The Vancouver Canucks and the terrible, horrible, no good, very bad, season

John Tortorella

If you were ever a kid, you may have come across the story of Alexander and the Terrible, Horrible, No Good, Very Bad Day, by Judith Viorst.

Well, this year’s Canucks season has been each of those things so what better way to describe what a fan’s frustration might be like than through telling the Vancouver tale based on this book?

For Canucks fans, we hope this lightens the mood and for the rest of you, well, we think some of you (ahem, Chicago fans) will take great joy in any illumination of the Canucks’ plight.

Here is, The Vancouver Canucks and the terrible, horrible, no good, very bad season:

They traded Cory Schneider for a draft pick in the off-season and before the pre-season even ended Zack Kassian picked up a five-game suspension. And when October came, Vancouver lost six of its first 10 games against Western teams – and we could tell it was going to be a terrible, horrible, no good, very bad season.

When the games started, the Chicago Blackhawks had a well-respected coach. Anaheim and St. Louis had well-respected coaches too! We said John Tortorella was a grump. We said John Tortorella was a grinch. We said, if the Canucks don’t pick someone else, he’ll become a distraction during the season. No one even answered.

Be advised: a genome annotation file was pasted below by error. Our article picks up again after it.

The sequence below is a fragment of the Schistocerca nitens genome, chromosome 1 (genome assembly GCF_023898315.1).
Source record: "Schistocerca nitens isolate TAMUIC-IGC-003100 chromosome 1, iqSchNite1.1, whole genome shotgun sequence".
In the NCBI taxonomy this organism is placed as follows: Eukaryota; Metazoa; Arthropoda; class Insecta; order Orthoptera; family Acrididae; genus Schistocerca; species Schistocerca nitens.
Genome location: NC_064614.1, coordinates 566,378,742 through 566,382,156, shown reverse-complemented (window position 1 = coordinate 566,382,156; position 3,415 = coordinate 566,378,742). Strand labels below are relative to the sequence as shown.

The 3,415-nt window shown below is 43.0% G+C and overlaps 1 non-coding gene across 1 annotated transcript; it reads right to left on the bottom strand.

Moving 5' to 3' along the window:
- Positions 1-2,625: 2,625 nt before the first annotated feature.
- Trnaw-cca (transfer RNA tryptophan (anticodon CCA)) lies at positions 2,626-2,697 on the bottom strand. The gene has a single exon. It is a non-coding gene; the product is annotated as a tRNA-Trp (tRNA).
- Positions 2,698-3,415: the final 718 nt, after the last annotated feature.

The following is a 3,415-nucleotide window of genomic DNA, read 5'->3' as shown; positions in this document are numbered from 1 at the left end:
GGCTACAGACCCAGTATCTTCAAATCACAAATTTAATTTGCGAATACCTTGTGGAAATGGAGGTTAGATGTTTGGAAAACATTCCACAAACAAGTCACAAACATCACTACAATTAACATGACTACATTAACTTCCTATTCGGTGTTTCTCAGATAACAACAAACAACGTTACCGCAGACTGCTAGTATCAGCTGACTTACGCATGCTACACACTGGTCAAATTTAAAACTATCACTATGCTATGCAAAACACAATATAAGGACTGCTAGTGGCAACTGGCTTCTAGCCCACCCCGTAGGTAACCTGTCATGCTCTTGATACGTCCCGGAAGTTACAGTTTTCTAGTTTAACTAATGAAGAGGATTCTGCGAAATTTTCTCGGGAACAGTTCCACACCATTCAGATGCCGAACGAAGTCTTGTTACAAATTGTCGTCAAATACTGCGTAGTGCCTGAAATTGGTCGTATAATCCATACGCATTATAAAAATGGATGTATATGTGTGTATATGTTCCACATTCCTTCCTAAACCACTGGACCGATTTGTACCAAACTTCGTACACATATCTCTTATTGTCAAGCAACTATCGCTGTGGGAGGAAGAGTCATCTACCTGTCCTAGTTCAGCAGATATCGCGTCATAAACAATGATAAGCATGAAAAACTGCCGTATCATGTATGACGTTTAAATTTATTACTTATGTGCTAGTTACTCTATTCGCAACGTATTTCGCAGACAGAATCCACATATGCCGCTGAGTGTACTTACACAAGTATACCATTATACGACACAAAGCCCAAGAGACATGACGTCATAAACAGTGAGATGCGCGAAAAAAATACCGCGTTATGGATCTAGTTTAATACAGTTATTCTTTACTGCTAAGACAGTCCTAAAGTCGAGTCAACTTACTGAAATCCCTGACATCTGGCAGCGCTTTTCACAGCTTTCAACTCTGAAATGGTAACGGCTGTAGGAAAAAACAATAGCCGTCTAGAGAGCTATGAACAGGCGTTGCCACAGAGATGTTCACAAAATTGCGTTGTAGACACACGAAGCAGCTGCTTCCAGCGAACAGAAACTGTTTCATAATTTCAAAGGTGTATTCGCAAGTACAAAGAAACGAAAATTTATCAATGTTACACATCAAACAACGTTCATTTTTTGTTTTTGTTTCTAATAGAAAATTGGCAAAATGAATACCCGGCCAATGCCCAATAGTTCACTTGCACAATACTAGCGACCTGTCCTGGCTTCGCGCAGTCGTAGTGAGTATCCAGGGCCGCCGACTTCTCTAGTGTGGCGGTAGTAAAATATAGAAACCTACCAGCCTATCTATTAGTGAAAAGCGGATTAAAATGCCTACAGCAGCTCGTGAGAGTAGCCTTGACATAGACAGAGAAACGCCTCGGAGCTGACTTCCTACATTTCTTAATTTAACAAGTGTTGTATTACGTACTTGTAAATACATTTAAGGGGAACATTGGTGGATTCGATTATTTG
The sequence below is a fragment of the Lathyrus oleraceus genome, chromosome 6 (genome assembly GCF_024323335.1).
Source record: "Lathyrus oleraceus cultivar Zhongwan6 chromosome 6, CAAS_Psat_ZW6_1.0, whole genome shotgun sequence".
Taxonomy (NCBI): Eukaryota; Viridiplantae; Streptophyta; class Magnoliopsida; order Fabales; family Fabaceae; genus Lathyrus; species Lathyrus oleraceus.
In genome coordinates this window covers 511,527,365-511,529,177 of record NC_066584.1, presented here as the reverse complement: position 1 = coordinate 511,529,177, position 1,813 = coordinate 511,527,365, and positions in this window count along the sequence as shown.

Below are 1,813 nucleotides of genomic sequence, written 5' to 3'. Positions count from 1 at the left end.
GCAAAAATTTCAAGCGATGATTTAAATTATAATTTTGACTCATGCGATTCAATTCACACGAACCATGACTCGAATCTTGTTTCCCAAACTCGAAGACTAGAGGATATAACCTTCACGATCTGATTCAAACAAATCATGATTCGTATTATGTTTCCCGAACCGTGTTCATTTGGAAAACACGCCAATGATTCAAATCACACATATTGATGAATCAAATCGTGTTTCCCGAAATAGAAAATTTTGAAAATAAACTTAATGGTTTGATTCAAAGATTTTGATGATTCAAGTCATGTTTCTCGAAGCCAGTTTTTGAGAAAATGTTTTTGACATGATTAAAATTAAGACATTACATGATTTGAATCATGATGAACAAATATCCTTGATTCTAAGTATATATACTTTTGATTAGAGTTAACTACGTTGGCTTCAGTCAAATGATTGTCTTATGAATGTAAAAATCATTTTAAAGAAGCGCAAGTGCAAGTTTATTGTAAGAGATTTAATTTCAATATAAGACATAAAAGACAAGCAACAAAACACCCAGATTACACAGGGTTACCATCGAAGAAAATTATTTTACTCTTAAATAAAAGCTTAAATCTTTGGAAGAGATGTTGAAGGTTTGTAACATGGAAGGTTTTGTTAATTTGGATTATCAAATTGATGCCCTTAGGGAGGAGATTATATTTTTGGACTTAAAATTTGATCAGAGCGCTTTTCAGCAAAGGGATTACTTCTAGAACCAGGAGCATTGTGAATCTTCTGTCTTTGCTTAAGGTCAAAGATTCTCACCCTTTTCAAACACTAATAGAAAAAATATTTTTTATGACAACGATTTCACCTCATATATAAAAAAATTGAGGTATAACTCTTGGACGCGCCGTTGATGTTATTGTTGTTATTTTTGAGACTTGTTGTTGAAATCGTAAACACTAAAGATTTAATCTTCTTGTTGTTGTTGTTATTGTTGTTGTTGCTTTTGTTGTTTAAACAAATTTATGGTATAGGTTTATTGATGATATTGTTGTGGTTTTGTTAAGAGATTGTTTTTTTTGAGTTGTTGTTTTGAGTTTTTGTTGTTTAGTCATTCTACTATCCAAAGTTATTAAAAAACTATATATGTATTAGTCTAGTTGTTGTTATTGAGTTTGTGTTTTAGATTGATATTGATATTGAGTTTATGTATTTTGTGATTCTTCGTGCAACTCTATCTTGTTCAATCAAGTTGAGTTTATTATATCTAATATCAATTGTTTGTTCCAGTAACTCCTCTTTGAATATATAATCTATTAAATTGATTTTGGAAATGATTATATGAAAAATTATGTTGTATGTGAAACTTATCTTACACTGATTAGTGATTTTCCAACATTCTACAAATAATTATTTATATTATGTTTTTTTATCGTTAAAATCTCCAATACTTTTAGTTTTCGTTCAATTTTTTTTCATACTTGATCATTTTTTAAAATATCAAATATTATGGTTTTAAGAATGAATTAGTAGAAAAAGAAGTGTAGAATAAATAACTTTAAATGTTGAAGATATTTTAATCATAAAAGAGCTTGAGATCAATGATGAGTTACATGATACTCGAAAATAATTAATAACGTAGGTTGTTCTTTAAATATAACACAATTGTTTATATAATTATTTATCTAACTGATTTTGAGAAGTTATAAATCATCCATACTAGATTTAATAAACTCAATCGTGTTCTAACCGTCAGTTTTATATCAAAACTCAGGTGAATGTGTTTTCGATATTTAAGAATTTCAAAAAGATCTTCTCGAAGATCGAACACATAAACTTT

We could tell it was going to be a terrible, horrible, no good, very bad season.

We should just daydream about the Stanley Cup.

In Future Watch, THN ranked Canucks prospects 28th. On the roster, only one rookie has more than three points. When we called for change, they said we’re forgetting about the two Presidents’ Trophies. Who needs the Presidents’ Trophy?

We could tell it was going to be a terrible, horrible, no good, very bad season.

There were two good goalies keeping the Blues near the top and Tampa Bay got a boost from Ben Bishop’s .929 save percentage. And in Colorado, Semyon Varlamov has 32 wins that will put him in the hunt for the Vezina Trophy.

Guess whose GM forgot to keep one of his goalies?

It was a terrible, horrible, no good, very bad season.

That’s what it was. Because as the season went on the Sedins weren’t scoring and the team’s offense dropped precipitously!

“Come back next week and they’ll be scoring again,” said the GM.

“Next week,” we said, “we’re only going to be able to daydream about the Stanley Cup.”

On the way down, Roberto Luongo was traded. And while he posted a shutout in his first game with Florida, Eddie Lack allowed five goals on 17 shots in Dallas. And when we started chanting “Lu” because we missed him, other teams laughed and took great joy in the collapse. And as management sent out a letter saying the goal was still to win, we turned around and scolded the GM for making the team so much worse.

The Canucks are having a terrible, horrible, no good, very bad season, we told everybody. No one in management even answered.

There are six games left against the Eastern Conference and the Canucks hate playing the Eastern Conference. There are nine games left against the Western Conference and the Canucks hate playing the Western Conference.

The coach has lost the room, they allowed seven goals in just the third period, the offense went down the drain and they had to get a goal from Yannick Weber just to beat the Flames. The Canucks hate being as bad as the Flames.

Down the stretch, tickets are too expensive and the excitement around the team burned out, and anyone who picked them to win the West bit their tongue.

It has been a terrible, horrible, no good, very bad season.

Blackhawks fans said some seasons are like that…even for Stanley Cup champions.

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